Four proposed principles for businesses

The paper notes that governments and international organisations have a role to play but regulation tends to lag technological development. However, even in the absence of regulation, the paper says that businesses need to integrate principles of non-discrimination and empathy into their human rights due diligence.

As part of ‘Active Inclusion’, the paper recommends that development and design of ML applications must actively seek a diversity of input, especially of the norms and values of specific populations affected by the output of AI systems.

The second principle proposed is ‘Fairness’. People involved in conceptualising, developing, and implementing ML systems should consider which definition of fairness best applies to their context and application, and prioritize it in the architecture of the machine learning system and its evaluation metrics.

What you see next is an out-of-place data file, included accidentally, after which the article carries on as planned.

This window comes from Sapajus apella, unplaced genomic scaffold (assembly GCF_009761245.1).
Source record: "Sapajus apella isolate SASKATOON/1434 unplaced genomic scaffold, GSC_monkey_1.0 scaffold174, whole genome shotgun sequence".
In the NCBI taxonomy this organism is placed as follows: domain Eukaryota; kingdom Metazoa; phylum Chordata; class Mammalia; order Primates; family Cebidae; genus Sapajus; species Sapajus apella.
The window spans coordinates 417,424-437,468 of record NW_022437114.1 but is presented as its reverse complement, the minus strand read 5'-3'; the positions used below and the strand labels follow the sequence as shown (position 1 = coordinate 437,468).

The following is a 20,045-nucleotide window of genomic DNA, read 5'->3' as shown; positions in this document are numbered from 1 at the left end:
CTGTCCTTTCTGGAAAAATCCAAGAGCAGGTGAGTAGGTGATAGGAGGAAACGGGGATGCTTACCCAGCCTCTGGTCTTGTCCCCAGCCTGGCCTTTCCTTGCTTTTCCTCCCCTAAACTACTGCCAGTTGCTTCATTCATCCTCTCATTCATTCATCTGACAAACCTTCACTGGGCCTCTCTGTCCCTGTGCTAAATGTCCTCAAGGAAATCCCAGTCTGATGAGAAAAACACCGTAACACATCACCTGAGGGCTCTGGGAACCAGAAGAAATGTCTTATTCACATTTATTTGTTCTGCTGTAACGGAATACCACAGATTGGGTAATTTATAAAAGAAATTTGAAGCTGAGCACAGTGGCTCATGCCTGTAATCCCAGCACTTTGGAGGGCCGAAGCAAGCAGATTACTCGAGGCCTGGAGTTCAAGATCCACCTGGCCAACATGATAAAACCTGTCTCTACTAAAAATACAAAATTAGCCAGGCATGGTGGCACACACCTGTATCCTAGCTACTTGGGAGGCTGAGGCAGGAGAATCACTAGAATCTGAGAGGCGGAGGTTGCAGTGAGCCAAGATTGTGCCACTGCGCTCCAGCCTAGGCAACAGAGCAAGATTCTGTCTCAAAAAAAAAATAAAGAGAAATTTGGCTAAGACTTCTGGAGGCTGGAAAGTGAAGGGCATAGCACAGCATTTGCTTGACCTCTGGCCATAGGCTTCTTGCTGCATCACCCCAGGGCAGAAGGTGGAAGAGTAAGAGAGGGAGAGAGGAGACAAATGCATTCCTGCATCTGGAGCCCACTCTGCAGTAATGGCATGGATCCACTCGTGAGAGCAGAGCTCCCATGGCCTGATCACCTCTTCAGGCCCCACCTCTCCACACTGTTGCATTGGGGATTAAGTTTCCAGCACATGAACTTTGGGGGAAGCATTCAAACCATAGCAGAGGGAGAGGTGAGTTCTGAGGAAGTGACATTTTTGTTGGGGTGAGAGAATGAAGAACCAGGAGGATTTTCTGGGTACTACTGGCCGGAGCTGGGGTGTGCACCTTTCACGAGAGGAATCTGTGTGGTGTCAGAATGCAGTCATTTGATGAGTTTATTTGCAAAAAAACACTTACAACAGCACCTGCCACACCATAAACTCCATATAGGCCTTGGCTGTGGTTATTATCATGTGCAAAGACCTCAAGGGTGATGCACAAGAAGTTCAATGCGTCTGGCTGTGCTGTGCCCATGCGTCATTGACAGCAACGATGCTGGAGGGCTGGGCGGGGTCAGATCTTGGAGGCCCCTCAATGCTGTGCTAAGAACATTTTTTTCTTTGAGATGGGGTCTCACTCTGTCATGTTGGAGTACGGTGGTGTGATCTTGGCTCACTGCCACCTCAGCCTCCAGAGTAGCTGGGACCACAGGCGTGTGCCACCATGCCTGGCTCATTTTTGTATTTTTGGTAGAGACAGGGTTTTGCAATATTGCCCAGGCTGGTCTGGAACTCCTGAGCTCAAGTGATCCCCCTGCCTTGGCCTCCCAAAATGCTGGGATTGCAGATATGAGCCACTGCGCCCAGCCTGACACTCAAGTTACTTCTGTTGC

To ensure ‘Right to Understanding’, the involvement of ML systems in decision-making that affects individual rights must be disclosed. Also, the systems must be able to provide an explanation of their decision-making that is understandable to end users and reviewable by a competent human authority. If that is impossible and human rights are at stake, the paper states that leaders in the design, deployment and regulation of ML technology must question whether or not it should be used.

The paper also proposes that leaders, designers and developers of ML systems must make visible avenues for redress for those affected by disparate impacts, and establish processes for the timely redress of any discriminatory outputs.

To help companies adopt these principles, the paper recommends that companies should identify human rights risks linked to business operations. Common standards could be established and adopted for assessing the adequacy of training data and its potential bias through a multistakeholder approach.